View of the Coxs River Valley from Splendor Rock near Katoomba, n.d. Digital ID 12932-a012-a012X2448000108 Orphan Rock, Katoomba, n.d. Digital ID 12932-a012-a012X2448000100

Medlow Bath

When the railway arrived in 1880 the town was called Brown’s Sidings after Brown’s Sawmill which was located in the town. The name was then changed to Medlow and Bath was added in recognition of Mark Foy’s development of the Hydro Majestic as a hydropath sanatorium in the early 1900s.
Medlow Bath Railway Station, c1954. Digital ID 17420_a014_a014000748 Blackhealth Glen, Medlow Bath, n.d. Digital ID 12932-a012-a012X2448000093


Blackheath was named by Governor Macquarie on his return trip from Bathurst in 1816 and is a reference to the dark-coloured heath growing in the area. There was a convict stockade operating from about 1844 to 1849 when it became a mounted police station. The railway station was opened in 1869.
Blackheath Railway Station, c1899. Digital ID 17420_a014_a014000749 Blackheath Golf Course, n.d. Digital ID 12932-a012-a012X2448000089 Blackheath Golf Course, n.d. Digital ID 12932-a012-a012X2448000087 Swimming pool at Blackheath, n.d. Digital ID 12932-a012-a012X2448000082 Blackheath Railway Station, c1910. Digital ID 17420_a014_a014000750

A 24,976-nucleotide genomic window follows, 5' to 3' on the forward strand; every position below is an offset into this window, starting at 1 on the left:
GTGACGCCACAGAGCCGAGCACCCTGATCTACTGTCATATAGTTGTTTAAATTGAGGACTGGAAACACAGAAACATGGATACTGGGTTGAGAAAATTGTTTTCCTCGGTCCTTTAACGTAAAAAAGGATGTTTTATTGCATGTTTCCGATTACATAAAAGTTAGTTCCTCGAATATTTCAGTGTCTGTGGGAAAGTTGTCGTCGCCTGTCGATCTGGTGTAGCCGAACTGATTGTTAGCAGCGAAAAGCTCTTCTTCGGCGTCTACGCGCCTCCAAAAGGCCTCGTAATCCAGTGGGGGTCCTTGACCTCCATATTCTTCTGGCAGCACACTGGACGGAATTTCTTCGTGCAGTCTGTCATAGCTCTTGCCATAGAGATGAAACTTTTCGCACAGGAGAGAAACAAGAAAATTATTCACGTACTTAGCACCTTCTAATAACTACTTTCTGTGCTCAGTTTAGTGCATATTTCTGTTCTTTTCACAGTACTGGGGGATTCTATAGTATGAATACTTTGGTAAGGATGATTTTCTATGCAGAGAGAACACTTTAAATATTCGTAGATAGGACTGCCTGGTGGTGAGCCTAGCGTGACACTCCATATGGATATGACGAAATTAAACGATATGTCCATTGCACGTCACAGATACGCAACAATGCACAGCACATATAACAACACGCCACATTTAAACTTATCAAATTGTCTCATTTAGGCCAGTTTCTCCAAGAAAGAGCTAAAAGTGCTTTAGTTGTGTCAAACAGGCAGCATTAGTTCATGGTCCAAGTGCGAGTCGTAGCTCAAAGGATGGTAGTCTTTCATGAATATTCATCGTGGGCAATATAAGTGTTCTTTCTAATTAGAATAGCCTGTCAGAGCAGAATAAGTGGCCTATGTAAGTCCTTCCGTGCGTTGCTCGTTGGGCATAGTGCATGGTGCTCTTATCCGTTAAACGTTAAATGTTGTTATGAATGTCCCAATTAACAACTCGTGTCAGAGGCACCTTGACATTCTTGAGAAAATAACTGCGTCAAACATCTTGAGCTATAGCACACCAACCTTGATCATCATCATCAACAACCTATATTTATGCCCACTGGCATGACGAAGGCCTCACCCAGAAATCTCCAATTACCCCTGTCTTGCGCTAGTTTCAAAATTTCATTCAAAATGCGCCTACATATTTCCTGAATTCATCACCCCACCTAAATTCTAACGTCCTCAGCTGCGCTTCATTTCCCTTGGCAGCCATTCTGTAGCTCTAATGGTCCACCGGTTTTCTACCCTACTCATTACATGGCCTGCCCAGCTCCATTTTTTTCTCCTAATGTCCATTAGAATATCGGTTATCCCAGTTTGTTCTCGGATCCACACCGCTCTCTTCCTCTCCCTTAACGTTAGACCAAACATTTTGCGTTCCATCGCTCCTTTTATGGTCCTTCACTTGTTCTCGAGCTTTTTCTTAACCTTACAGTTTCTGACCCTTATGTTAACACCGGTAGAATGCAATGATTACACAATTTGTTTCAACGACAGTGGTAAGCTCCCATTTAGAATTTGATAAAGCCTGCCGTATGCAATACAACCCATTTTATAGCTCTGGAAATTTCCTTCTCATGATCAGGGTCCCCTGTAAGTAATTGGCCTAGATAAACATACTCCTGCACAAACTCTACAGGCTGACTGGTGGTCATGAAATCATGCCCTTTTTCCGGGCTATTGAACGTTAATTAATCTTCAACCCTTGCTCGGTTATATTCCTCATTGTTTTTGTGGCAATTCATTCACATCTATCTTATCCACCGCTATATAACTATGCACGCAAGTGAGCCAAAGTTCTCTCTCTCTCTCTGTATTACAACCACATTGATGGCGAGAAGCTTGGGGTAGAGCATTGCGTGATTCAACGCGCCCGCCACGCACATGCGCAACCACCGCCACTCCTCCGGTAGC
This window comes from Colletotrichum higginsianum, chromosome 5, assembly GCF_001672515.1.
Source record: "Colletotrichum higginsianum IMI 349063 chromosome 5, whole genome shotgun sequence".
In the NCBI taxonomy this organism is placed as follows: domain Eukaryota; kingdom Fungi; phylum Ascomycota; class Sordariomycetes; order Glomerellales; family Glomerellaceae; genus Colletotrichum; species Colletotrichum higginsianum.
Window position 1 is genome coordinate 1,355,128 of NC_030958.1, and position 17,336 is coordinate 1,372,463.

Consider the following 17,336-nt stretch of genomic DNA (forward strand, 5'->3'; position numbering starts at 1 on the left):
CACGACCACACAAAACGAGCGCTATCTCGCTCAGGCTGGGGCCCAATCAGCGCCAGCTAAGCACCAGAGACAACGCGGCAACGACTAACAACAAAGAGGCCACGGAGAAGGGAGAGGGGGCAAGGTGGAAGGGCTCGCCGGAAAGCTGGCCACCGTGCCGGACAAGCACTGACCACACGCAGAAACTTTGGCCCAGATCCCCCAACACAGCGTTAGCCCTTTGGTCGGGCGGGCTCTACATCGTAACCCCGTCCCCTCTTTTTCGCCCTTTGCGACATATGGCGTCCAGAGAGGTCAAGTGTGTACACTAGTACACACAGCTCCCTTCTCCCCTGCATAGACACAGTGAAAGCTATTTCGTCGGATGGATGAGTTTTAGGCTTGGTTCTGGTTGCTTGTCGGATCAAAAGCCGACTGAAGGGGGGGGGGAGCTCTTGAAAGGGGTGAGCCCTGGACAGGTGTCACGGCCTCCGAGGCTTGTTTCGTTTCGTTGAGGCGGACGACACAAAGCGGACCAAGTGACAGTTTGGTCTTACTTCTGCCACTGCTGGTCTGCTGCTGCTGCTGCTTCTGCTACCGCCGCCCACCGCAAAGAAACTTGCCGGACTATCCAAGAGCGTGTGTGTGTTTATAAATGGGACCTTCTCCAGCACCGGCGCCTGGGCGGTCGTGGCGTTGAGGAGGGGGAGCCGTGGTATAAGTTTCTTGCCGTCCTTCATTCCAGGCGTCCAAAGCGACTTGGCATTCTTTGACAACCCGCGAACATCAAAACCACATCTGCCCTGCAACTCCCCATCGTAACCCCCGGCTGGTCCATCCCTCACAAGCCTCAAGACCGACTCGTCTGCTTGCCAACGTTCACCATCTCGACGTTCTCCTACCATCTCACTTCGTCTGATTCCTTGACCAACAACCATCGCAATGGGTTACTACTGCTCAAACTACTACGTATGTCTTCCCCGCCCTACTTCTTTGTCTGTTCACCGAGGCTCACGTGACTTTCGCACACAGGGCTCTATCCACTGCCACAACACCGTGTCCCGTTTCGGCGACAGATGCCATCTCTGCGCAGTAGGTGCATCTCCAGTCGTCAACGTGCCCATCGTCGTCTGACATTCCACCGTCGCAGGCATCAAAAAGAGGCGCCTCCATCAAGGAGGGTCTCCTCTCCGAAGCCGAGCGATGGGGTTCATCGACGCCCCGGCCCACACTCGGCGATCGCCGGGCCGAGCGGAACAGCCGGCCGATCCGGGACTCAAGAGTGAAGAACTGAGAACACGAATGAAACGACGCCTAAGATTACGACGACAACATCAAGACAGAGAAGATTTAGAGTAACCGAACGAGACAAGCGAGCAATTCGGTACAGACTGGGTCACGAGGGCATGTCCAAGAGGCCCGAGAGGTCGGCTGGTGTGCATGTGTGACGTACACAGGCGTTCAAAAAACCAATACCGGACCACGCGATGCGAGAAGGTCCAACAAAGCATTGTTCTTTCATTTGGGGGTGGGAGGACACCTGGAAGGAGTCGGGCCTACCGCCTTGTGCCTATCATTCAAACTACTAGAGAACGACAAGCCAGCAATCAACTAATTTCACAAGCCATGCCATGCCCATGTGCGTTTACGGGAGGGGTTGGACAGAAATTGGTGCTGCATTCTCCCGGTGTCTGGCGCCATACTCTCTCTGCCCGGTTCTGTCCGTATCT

Govetts Leap – Blackheath

Govetts Leap is a lookout over the Grose Valley. It was named after William Govett, assistant Surveyor General who surveyed the area in June 1831. Evans Lookout is an alternative vantage point to view the same valley.
Sketch of Govetts Leap NRS16407-1-1[6]_[Opp-p56] View of Fortress Walls above Govett Gorge, n.d. Digital ID 12932-a012-a012X2448000078

Megalong Valley

Megalong Valley is located west of Katoomba Valley and includes the Six Foot Track, a horse and carriage track cut out in 1884 by William Marshall (Surveyor of Public Parks), a nineteenth century bridle path from Katoomba to Jenolan Caves. The word Megalong is derived from an Aboriginal word thought to mean “valley under the rock”.
View of Megalong Valley, n.d. Digital ID 12932-a012-a012X2448000081

Mount Victoria

This area was originally known as Broughton’s Waterhole and One Tree Hill (the highest point in the region), both popular spots for stopovers on the trip to and from Bathurst. In 1849 a toll operated at Broughton’s Water Hole. By the time the railway station opened in 1869 it was decided by Governor Belmore to rename the town Mount Victoria, in honour of the Queen.
Mount Victoria township, c1875. Digital ID 17420_a014_a014001368
Mount Victoria Station, c1871. Digital ID 17420_a014_a014001367 Mount Victoria Railway Station, n.d. Digital ID 17420_a014_a014000751 The Imperial Hotel, Mount Victoria. NRS16407-1-1[5]_[Opp-p52]
Advertisement for the Grand Hotel, Mount Victoria. NRS16407-1-2[43]_p80


NRS 16410 Blue Mountains Shire brochure

Brian Fox, Blue Mountains Geographical Dictionary, Brian Fox, 2006

Geographic Names Board of NSW: http://www.gnb.nsw.gov.au/name_search

Brian and Barbara Kennedy, Sydney and Suburbs: A history and description, Reed Publishing, 1982

John Low, Pictorial Memories Blue Mountains, Kingsclear Books, 1991

Research by

Suzanne Upton, Archivist Public Access